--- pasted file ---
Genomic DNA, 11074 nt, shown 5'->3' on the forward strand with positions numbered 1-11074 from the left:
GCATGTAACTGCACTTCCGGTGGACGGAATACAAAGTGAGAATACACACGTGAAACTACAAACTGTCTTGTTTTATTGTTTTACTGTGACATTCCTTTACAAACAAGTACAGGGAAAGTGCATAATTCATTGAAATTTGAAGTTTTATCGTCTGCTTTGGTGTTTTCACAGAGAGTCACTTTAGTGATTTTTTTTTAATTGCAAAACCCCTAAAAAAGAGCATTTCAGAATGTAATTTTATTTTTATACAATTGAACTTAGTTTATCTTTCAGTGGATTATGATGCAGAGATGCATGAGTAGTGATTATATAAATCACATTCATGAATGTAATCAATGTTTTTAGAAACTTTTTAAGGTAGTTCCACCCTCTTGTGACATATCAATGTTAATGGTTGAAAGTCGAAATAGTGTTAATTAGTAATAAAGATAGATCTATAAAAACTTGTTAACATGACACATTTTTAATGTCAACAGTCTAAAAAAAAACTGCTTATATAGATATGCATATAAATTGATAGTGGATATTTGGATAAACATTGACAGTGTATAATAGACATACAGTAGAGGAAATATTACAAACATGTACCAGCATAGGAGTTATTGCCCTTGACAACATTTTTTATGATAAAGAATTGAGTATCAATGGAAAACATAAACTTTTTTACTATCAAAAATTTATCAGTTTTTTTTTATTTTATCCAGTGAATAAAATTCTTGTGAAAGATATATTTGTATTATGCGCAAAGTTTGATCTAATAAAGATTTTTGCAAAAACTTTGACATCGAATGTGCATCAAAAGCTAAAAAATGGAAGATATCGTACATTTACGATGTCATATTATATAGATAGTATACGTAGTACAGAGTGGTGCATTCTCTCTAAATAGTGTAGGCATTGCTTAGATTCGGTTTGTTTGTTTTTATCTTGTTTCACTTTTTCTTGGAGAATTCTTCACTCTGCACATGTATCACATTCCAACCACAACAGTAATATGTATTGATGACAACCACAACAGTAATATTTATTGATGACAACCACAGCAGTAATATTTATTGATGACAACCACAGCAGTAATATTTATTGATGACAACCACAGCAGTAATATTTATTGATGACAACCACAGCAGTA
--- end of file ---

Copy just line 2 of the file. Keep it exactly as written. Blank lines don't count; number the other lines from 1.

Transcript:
GCATGTAACTGCACTTCCGGTGGACGGAATACAAAGTGAGAATACACACGTGAAACTACAAACTGTCTTGTTTTATTGTTTTACTGTGACATTCCTTTACAAACAAGTACAGGGAAAGTGCATAATTCATTGAAATTTGAAGTTTTATCGTCTGCTTTGGTGTTTTCACAGAGAGTCACTTTAGTGATTTTTTTTTAATTGCAAAACCCCTAAAAAAGAGCATTTCAGAATGTAATTTTATTTTTATACAATTGAACTTAGTTTATCTTTCAGTGGATTATGATGCAGAGATGCATGAGTAGTGATTATATAAATCACATTCATGAATGTAATCAATGTTTTTAGAAACTTTTTAAGGTAGTTCCACCCTCTTGTGACATATCAATGTTAATGGTTGAAAGTCGAAATAGTGTTAATTAGTAATAAAGATAGATCTATAAAAACTTGTTAACATGACACATTTTTAATGTCAACAGTCTAAAAAAAAACTGCTTATATAGATATGCATATAAATTGATAGTGGATATTTGGATAAACATTGACAGTGTATAATAGACATACAGTAGAGGAAATATTACAAACATGTACCAGCATAGGAGTTATTGCCCTTGACAACATTTTTTATGATAAAGAATTGAGTATCAATGGAAAACATAAACTTTTTTACTATCAAAAATTTATCAGTTTTTTTTTATTTTATCCAGTGAATAAAATTCTTGTGAAAGATATATTTGTATTATGCGCAAAGTTTGATCTAATAAAGATTTTTGCAAAAACTTTGACATCGAATGTGCATCAAAAGCTAAAAAATGGAAGATATCGTACATTTACGATGTCATATTATATAGATAGTATACGTAGTACAGAGTGGTGCATTCTCTCTAAATAGTGTAGGCATTGCTTAGATTCGGTTTGTTTGTTTTTATCTTGTTTCACTTTTTCTTGGAGAATTCTTCACTCTGCACATGTATCACATTCCAACCACAACAGTAATATGTATTGATGACAACCACAACAGTAATATTTATTGATGACAACCACAGCAGTAATATTTATTGATGACAACCACAGCAGTAATATTTATTGATGACAACCACAGCAGTAATATTTATTGATGACAACCACAGCAGTA